BENGALURU: While the Union Health Ministry has announced a new ‘double mutant’ variant in India, the National Institute of Mental Health and Neuro Sciences (NIMHANS) in Bengaluru — where genome sequencing of samples from across the state is being conducted — has also been able to test only 180 samples so far and the analysis have not revealed any new strain in Karnataka. The institute is also facing a severe fund crunch to carry out detailed sequencing procedures.
Medical experts, who are noticing changes in the behaviour of the virus in patients, argue that the samples collected in the state are extremely few and say that the situation calls for more genome sequencing to know if there is any new variant in the state which is leading to an increase in the number of cases.
Speaking to TNIE, Dr V Ravi, Nodal officer for genomic confirmation of SARS-CoV-2 and retired professor at NIMHANS, said, “Of all the samples we have tested in Karnataka, including the recent clusters from Yelahanka and the Nursing College in Bengaluru, there has been no new mutant variants. However, we are continuing to take samples for genomic sequencing.”
The NIMHANS is also one of the labs under Indian SARS-CoV-2 Genomic Consortium (INSACOG). According to the data given by Dr Ravi, the lab began tests for genome sequencing from December 20 and has so far tested 180 samples, including UK returnees. Of the 75 traveller samples tested, they have found the UK strain in 30 samples and the South African strain in three samples in Karnataka. However, experts believe that the sample size of 180, given the positive numbers the state is witnessing now, is too small and they believe that the presence of a new variant cannot be ruled out.
‘More genome sequencing necessary’
Dr Giridhara Babu, senior epidemiologist and member Technical Advisory Committee, had in February suspected that an increase in number of cases in Maharashtra was due to a new variant. He had said that preventing outbreaks in areas with higher proportion of susceptible persons is the most important step and, to do this, “timely declaration of the genomic sequencing results, and strict containment measures in adjoining areas, is necessary.”
He had feared that the virus could spread to neighbouring states too. Now, the positivity rate in Karnataka has crossed 4% . “Absence of evidence is not evidence of absence. We are simply not doing enough sequencing. Hence, we are failing in understanding whether there is any new strain, whether it has high infectivity or not. More genome sequencing is important to prevent an outbreak,” he had said.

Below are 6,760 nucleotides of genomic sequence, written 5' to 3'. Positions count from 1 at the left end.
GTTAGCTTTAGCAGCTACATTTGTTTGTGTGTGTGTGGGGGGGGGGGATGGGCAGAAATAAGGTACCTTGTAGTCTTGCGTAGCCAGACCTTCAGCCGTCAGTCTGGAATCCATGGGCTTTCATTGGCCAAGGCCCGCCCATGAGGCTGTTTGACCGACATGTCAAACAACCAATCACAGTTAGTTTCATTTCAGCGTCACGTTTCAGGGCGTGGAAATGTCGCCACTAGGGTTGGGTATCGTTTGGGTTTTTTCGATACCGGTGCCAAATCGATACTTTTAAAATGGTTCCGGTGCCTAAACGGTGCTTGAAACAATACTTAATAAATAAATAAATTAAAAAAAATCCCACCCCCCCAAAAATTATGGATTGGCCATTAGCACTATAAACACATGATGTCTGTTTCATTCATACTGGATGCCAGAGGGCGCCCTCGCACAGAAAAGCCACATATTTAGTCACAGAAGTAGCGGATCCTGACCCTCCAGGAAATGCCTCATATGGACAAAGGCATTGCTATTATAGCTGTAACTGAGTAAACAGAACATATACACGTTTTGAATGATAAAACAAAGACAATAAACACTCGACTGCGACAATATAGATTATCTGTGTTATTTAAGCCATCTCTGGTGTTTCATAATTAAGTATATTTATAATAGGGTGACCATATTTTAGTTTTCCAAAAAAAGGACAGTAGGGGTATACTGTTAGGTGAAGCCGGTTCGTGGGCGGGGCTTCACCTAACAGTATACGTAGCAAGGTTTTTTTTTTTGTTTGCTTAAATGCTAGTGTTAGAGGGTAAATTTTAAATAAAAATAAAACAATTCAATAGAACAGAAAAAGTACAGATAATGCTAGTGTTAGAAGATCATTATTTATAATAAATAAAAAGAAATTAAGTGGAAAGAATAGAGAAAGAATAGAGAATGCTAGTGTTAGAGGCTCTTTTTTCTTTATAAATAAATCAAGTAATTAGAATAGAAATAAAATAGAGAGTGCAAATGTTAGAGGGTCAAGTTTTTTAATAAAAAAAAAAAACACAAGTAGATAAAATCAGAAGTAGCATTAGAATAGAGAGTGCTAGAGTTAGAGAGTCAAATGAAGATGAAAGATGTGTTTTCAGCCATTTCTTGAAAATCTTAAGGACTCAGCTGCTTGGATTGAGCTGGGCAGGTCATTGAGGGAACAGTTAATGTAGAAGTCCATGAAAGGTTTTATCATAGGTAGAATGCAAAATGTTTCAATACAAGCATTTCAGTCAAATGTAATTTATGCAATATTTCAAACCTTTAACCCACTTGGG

Agreeing, Dr Satyanarayana Mysore, senior pulmonologist and Head, Department of Sleep Medicine, Manipal Hospital, Bengaluru, says, “There must be a surveillance method, a policy which can run in convergence with clinical experts. When there are drastic changes in the behaviour of patient symptoms, random samples must be sent for genome sequencing. Constant vigilance is needed. We have to understand that this virus will mutate and when strains are formed, then they can get dangerous and one needs to understand how the virus is behaving,” he said.
He said that since October, doctors were observing cytokine storms in patients on the 13th day onwards while earlier, it used to be on the 8th and 10th day. This led to a lot of readmissions. “There is a high possibility of a new strain in Karnataka,” he said.However, it is a challenge to expand genome sequencing says, Dr Ravi. The procedure is expensive and the NIMHANS lab has little infrastructure. Cost varies between Rs 8,000 and Rs 10,000, depending on samples. If there are 10-12 samples, it can go up to Rs 20,000.
“INSCOG has not yet released funds for more sampling. We have been requesting for funds as well as
people to do the sequencing,” Dr Ravi said. He said the NIMHANS lab is being managed with only one scientist and one scientific assistant. This process gets too laborious, he feels. However, INSCOG has apparently promised to release funds soon and provide one scientist and two scientific assistants.